Several ministers and the mayor of Jerusalem on Friday praised the government’s decision to keep metal detectors installed at the entrances to the Temple Mount following last week’s terror attack, despite widespread Muslim opposition to the move.
“The decision of the Jerusalem district police commander, Yoram Halevi, to place the metal detectors on the Temple Mount is a courageous decision,” Jerusalem Mayor Nir Barkat posted on Facebook. “This time last week two policemen were killed at the site and he is taking responsibility to ensure that such incidents do not happen again.”
The attack at the Temple Mount saw three Arab Israeli gunmen shoot and kill two Israeli police officers using firearms they had smuggled into the Al-Aqsa Mosque.
Barkat said Israel must not give in to Palestinian threats of violence over the new security measures.
“We must not cave in to threats and allow terror to achieve its goal. Even if we face security challenges [due to the new measures], this is the right decision. We must support the police,” he said.
Avi Gabbay, newly elected leader of the Labor Party, criticized the security cabinet for not making a clear decision, noting that the ministers issued an order to the police that gave it broad discretion to decide on security measures.
“A cabinet which holds discussions on serious political and security issues must make a decision, not pass responsibility on to the police,” Gabbay tweeted. “I support the security forces and believe they will rise to the challenge,” he added.
Labor MK Omer Barlev, the former head of an elite IDF commando unit, also criticized the security cabinet for failing to take responsibility. He said it was a mistake to leave the decision up to police, especially as the IDF and Shin Bet security service had a different view on the matter. Both reportedly favored removing the metal detectors in order to calm tensions.
“At this moment, when the situation is inflamed, [ministers] should have actively worked to quell the flames,” he said. That meant “making a difficult decision and removing the metal detectors.”
Zehava Galon, head of the left-wing Meretz party, agreed that the metal detectors should be removed.
“The army and the Shin Bet made a clear recommendation,” she tweeted. “The security benefit of the metal detectors is not worth the risk of leaving them there. But Netanyahu puts political considerations before security considerations.”
Transportation and Intelligence Minister Israel Katz (Likud) denied the security cabinet had failed to make a decision.
“The Temple Mount is in our hands,” he tweeted, echoing the famous words of the paratroop brigade that conquered the site in 1967. “Contrary to reports, the cabinet decided to continue with all the security measures put in place following [last Friday’s] attack, including the use of metal detectors.”
Agriculture Minister Uri Ariel, of the right-wing Jewish Home party, called on Prime Minister Benjamin Netanyahu to use the opportunity to also open the site to Jewish prayer, which Israel has barred at the Temple Mount since 1967.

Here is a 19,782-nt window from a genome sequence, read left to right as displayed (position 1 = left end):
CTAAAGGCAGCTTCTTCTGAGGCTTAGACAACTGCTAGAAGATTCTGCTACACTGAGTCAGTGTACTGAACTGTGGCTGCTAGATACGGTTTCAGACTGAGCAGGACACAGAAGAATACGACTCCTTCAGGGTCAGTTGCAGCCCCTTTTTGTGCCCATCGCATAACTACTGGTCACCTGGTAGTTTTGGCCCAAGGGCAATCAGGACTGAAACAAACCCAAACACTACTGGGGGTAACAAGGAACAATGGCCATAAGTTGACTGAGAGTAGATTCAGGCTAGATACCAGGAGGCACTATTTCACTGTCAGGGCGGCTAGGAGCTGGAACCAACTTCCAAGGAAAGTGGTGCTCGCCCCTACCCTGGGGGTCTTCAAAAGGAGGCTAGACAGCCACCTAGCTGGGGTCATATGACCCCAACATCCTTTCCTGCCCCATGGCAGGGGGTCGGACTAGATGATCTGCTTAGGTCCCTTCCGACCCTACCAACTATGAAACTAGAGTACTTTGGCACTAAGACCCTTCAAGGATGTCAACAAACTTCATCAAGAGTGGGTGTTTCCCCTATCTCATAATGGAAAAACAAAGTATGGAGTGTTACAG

“Everyone should be permitted to pray there,” Ariel said in an interview with Army Radio. “The only place in the world where Jews cannot pray freely is on the Temple Mount. The prime minister is facing a very big challenge and we offer him support, but also ask that he change this reality.”
MK Shuli Moalem-Refaeli, Jewish Home’s Knesset faction chair, praised the security cabinet’s decision.
“The government decision is a step that shows first and foremost that Israel has control of the Temple Mount,” she said. “The reason why the Jewish people gathered here [in Israel] and not in Uganda is the Temple Mount,” the Arutz 7 news site quoted her as saying.
She also called on the prime minister to use the opportunity to give more freedom to Jews on the holy site.
“It is good that the government decided not to compromise on the safety of those ascending the mount,” she said. “I propose to the prime minister and the cabinet members to adopt a decision that removes the Waqf’s escort for Jews who go to the site.”
Following internal police consultations on Friday morning, Jerusalem Police chief Halevi ordered the continued operation of the metal detectors and restricted entry to young men, allowing only those over 50 or women of any age to enter the Temple Mount, known to Muslims as Haram Al-Sharif (Noble Sanctuary).
Checkpoints at the entrances to Jerusalem were also bolstered, as well as police patrols in the alleyways of the Old City and on paths taken by Jewish and Muslim worshipers to the Temple Mount and Western Wall.
Friday prayers on the Muslim holy day are the busiest time in the week at the Temple Mount, with tens of thousands at the compound. The Palestinian terror group Hamas called for mass protests on Friday against the increased security measures.
Muslim clerics have also been urging the faithful to skip prayers in neighborhood mosques on Friday and converge on the shrine, in an attempt to draw larger crowds. Worshipers have been asked this week to pray in the streets rather than submit to the new security procedures.